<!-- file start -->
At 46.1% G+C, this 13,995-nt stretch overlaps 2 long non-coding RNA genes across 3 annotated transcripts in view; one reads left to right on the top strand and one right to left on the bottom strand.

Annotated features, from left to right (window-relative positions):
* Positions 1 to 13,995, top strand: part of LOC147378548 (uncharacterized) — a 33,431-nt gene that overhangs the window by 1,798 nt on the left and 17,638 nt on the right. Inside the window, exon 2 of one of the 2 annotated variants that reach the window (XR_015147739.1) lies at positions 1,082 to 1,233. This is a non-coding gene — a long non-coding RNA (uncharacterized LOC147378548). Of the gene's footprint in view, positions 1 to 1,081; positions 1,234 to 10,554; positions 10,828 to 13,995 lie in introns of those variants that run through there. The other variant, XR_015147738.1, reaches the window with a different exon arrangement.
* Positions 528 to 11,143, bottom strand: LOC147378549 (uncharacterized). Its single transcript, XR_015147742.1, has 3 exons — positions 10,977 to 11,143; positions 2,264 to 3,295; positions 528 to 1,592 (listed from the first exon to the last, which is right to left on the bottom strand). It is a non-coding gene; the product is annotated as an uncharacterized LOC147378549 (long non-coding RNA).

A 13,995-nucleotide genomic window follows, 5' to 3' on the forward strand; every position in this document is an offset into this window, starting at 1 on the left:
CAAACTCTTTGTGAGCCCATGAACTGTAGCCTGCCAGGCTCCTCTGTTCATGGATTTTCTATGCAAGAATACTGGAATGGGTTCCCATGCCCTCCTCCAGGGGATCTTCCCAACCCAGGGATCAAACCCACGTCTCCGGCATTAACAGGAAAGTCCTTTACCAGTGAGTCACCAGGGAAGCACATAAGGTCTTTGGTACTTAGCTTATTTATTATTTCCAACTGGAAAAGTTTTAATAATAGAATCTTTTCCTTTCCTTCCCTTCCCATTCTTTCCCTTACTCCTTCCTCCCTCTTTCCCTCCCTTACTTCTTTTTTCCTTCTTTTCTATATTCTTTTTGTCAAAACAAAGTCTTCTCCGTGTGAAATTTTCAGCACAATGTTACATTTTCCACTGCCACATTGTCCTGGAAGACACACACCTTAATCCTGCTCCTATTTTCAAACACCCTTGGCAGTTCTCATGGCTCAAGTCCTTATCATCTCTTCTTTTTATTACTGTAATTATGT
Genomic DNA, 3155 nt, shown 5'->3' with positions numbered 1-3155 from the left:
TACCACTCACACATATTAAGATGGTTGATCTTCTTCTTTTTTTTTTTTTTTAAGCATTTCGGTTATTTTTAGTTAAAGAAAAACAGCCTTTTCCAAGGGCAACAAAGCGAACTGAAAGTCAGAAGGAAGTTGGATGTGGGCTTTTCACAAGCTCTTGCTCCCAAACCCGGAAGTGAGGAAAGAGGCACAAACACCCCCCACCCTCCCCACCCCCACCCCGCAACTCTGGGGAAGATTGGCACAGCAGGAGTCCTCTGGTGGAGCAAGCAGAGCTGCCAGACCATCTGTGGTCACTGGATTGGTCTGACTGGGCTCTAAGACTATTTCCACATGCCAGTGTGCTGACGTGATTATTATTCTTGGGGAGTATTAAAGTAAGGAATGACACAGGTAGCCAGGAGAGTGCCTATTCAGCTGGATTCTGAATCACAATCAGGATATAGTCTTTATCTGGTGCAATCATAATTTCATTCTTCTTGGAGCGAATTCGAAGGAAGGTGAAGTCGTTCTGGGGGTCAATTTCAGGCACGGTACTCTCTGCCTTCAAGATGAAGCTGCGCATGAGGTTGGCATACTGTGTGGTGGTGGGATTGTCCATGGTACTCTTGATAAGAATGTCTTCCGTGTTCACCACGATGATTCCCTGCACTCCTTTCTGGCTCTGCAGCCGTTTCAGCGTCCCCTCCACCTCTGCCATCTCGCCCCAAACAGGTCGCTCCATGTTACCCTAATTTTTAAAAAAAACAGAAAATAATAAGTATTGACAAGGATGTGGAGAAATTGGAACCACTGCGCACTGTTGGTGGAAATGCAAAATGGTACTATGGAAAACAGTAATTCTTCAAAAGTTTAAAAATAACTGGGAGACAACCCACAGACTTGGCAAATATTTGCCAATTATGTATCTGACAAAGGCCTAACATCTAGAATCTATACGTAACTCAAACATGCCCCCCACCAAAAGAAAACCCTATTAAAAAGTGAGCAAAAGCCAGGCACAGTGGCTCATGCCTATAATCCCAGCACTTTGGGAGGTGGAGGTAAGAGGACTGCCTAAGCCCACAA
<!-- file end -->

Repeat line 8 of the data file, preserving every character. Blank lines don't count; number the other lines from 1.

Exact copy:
TACCACTCACACATATTAAGATGGTTGATCTTCTTCTTTTTTTTTTTTTTTAAGCATTTCGGTTATTTTTAGTTAAAGAAAAACAGCCTTTTCCAAGGGCAACAAAGCGAACTGAAAGTCAGAAGGAAGTTGGATGTGGGCTTTTCACAAGCTCTTGCTCCCAAACCCGGAAGTGAGGAAAGAGGCACAAACACCCCCCACCCTCCCCACCCCCACCCCGCAACTCTGGGGAAGATTGGCACAGCAGGAGTCCTCTGGTGGAGCAAGCAGAGCTGCCAGACCATCTGTGGTCACTGGATTGGTCTGACTGGGCTCTAAGACTATTTCCACATGCCAGTGTGCTGACGTGATTATTATTCTTGGGGAGTATTAAAGTAAGGAATGACACAGGTAGCCAGGAGAGTGCCTATTCAGCTGGATTCTGAATCACAATCAGGATATAGTCTTTATCTGGTGCAATCATAATTTCATTCTTCTTGGAGCGAATTCGAAGGAAGGTGAAGTCGTTCTGGGGGTCAATTTCAGGCACGGTACTCTCTGCCTTCAAGATGAAGCTGCGCATGAGGTTGGCATACTGTGTGGTGGTGGGATTGTCCATGGTACTCTTGATAAGAATGTCTTCCGTGTTCACCACGATGATTCCCTGCACTCCTTTCTGGCTCTGCAGCCGTTTCAGCGTCCCCTCCACCTCTGCCATCTCGCCCCAAACAGGTCGCTCCATGTTACCCTAATTTTTAAAAAAAACAGAAAATAATAAGTATTGACAAGGATGTGGAGAAATTGGAACCACTGCGCACTGTTGGTGGAAATGCAAAATGGTACTATGGAAAACAGTAATTCTTCAAAAGTTTAAAAATAACTGGGAGACAACCCACAGACTTGGCAAATATTTGCCAATTATGTATCTGACAAAGGCCTAACATCTAGAATCTATACGTAACTCAAACATGCCCCCCACCAAAAGAAAACCCTATTAAAAAGTGAGCAAAAGCCAGGCACAGTGGCTCATGCCTATAATCCCAGCACTTTGGGAGGTGGAGGTAAGAGGACTGCCTAAGCCCACAA